Skeptical of the prospects for a hydrogen economy?
Larry Burns certainly isn’t.
As head of research and development, Burns is in charge of General Motors’ E-Flex project, aimed at delivering production-ready and cost-competitive plug-in hybrid-electric and fuel-cell vehicles. And while some might label his decidedly optimistic views “polyannish,” he brings a unique perspective to how the U.S. could transition away from a dependence on oil to a transportation infrastructure centered on hydrogen.
Currently, 35% of the world’s energy comes from petroleum, and expectations are 70% more energy will be needed annually by 2030. With oil already at a premium, something has to give, Burns points out.
Converting to hydrogen as a primary fuel would be a monumental task, however, and many see it as a mountain much too high to climb.
Of course, before anything can happen, auto makers have to succeed in making hydrogen work as a viable fuel for cars and trucks. But that’s where considerable progress already is being made.
BMW, for instance, is on the verge of rolling out a 7-Series sedan with a conventional internal combustion engine that runs on either hydrogen or gasoline.
The next big step is the fuel cell, which converts hydrogen into electricity. Honda, DaimlerChrysler, Ford and GM are among auto makers with fuel-cell vehicles undergoing real-world testing, and Burns says his E-Flex fuel-cell concept could be fully developed by 2009.
But even if all goes well on that front, the question of a hydrogen-refueling infrastructure remains unanswered.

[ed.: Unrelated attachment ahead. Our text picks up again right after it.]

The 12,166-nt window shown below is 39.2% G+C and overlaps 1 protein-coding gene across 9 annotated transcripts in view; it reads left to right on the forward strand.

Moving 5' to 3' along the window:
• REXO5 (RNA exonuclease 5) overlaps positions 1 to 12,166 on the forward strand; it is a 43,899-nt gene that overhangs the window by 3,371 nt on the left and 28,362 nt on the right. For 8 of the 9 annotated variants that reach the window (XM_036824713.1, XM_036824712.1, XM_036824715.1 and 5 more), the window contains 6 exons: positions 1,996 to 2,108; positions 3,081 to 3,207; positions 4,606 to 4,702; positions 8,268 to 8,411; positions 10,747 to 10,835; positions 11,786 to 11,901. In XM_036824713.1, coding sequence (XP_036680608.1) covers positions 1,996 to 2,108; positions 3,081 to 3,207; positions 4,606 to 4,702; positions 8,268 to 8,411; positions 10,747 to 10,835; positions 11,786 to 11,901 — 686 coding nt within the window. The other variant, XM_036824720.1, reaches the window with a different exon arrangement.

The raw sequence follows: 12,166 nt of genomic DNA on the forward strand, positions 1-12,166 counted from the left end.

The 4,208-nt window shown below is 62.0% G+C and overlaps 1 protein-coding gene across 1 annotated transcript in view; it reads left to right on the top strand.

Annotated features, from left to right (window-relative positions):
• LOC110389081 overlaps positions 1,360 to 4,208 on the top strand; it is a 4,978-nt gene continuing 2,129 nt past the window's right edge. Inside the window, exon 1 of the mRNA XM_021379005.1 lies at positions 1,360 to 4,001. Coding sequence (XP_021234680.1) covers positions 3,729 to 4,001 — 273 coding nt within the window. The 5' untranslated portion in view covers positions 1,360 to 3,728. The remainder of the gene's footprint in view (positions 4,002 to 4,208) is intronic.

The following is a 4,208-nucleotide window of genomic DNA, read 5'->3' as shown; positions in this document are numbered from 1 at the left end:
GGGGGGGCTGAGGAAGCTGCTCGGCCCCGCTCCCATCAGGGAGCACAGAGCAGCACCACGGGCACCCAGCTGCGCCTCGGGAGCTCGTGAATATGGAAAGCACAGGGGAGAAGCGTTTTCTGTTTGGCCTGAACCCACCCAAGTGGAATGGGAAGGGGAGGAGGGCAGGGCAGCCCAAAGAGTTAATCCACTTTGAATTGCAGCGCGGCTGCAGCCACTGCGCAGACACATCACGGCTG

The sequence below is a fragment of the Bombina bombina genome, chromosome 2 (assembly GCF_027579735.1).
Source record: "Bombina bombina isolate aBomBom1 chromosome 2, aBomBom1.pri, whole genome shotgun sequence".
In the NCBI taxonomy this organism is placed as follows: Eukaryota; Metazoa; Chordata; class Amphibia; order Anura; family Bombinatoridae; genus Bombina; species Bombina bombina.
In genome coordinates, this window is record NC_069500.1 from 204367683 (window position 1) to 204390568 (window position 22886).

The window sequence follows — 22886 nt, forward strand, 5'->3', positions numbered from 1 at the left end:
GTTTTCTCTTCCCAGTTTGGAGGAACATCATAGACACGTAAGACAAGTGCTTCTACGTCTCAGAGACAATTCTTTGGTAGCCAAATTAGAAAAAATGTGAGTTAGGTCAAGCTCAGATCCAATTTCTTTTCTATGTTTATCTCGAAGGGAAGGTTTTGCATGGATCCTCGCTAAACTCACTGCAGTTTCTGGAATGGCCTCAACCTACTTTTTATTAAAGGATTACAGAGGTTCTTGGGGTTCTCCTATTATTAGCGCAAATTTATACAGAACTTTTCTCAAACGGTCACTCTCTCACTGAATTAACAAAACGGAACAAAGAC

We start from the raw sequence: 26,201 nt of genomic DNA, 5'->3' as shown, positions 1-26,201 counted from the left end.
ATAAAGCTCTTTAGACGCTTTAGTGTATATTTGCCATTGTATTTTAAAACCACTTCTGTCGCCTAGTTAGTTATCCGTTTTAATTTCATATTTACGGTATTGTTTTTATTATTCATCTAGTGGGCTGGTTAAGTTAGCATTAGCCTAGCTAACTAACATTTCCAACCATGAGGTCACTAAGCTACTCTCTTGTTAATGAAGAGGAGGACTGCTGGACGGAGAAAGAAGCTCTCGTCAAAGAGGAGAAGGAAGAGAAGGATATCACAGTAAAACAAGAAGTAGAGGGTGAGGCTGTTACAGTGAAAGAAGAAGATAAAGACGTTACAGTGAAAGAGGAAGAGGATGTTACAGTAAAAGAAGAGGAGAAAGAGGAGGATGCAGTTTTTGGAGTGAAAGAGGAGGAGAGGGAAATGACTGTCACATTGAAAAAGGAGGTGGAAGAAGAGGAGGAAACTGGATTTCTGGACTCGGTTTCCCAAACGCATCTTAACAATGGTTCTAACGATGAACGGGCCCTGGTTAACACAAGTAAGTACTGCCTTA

Currently, 170,000 gasoline stations service the more than 240 million vehicles in operation in the U.S. With the cost of adding hydrogen refueling estimated at $1 million per station, the total investment mushrooms to a potentially astronomical $170 billion.
And that’s why many conclude a hydrogen-based economy can’t be done.
But Burns contends the trick simply is to avoid trying to swallow all that in one big gulp.
Seventy-percent of the total U.S. population is centered in the country’s 100 largest cities, and it would take only 12,000 refueling points to make hydrogen available every two miles (3.2 km) in those 100 cites, he says.
That would bring the startup cost down to a more manageable $12 billion, what Burns says is half what it would take to build the Alaskan oil pipeline today.
“People have to take (it) not as one step, but a sequence of steps,” he says.
Hydrogen supply is less of an issue. Enough already is being produced today for use as a gasoline additive that if diverted directly to refueling could power 60 million electric vehicles, Burns says. “So the hydrogen infrastructure is already off to a good start.”
But what’s really going to drive the movement is good old-fashioned “greed,” he says.
“There’s so much money being made by the energy companies today, if somebody suddenly has a vehicle that’s exciting to customers and they can make some money by selling energy, we’ll find all kinds of ways to make that hydrogen conveniently safe and affordably available.”
Now that’s a theory even a cynic can believe in.